A Brief Philosophy of Dreams, A Hundred Years Apart

Since I’d finished translating May Ziadeh’s first book of poems Fleurs de Reve I’ve been working towards finding out if it’s possible to publish it, so others can read it in English as well.

I’d wanted to learn more about May who was born around the same time in February as I was and exactly a hundred years earlier, as I’d found so much to relate to in her poems and prose-poems with similar subjects and ways I’d written myself. And her last name and my maiden name both began with Z.

I found out that she’d loved music and played piano (from reading her poetry, it seems she might’ve sung as well); I’d love to hear her music and will try to find out from any contacts if there were any recordings or ones still left.

I’d also learned that she’d gone to college in 1914 (me in 2004) and studied Arabic Literature and also Philosophy (I studied English Literature and Philosophy), and that she graduated nearly the same amount of years later as I did.

Here’s an excerpt from May Ziadeh and one of my own from a journal that I’d written in outside of college before studying philosophy and long before I’d heard of May.

It is not in the depths of our being that we draw the origin of our dreams, but in what we see, hear and breathe. Despite our will, our memory reproduces what the senses transmit to it, and in the night of the imagination, scraps of images unite and the dream is formed.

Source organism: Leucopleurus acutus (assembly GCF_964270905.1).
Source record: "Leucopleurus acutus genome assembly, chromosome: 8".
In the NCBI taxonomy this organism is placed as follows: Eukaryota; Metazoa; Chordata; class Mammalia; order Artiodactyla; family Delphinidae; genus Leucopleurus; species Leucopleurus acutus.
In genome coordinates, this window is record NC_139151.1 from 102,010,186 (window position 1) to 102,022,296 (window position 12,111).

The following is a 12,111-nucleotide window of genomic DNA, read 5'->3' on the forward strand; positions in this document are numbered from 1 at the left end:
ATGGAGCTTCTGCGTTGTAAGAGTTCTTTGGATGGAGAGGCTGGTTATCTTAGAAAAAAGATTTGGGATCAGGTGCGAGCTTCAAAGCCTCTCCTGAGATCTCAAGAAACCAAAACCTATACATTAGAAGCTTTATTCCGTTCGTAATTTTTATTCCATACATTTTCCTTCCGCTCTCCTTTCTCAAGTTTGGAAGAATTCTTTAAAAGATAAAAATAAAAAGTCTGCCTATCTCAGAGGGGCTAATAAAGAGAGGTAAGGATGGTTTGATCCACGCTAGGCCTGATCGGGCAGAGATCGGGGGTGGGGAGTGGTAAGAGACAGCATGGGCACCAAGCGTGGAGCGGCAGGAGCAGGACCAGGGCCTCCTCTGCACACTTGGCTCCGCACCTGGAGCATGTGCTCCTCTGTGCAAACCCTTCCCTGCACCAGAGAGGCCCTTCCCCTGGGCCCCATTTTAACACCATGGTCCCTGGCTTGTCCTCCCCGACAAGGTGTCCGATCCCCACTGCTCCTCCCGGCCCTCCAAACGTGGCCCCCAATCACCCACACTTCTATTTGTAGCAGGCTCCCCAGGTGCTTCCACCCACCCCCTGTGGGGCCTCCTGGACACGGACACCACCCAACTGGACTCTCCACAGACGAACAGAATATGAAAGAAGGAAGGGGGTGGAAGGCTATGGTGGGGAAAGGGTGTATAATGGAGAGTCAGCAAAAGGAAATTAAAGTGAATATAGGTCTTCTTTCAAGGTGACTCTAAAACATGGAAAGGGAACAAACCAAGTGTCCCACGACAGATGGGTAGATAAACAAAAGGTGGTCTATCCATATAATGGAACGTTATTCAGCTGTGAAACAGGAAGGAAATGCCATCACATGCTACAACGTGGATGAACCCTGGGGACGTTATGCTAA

—May Ziadeh, from Fleurs de Reve (pub. 1911)

Dreams don’t only represent what we have already experienced. Our imaginations influence their formation, but these images don’t originate from nowhere. We don’t create completely new people or places in our dreams. Our mind shuffles images of places and people we have seen before and creates new images. In order to dream about it, we must have seen something like it before.

—Me, from a personal journal (2004)

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And this post is just in time for May’s literary salon which would’ve been held on Tuesday, not purposely planned on time by me, but just now adding in this afterthought.

Yesterday: The Thing I Lose The Most and Thoughts on Reading Hemingway

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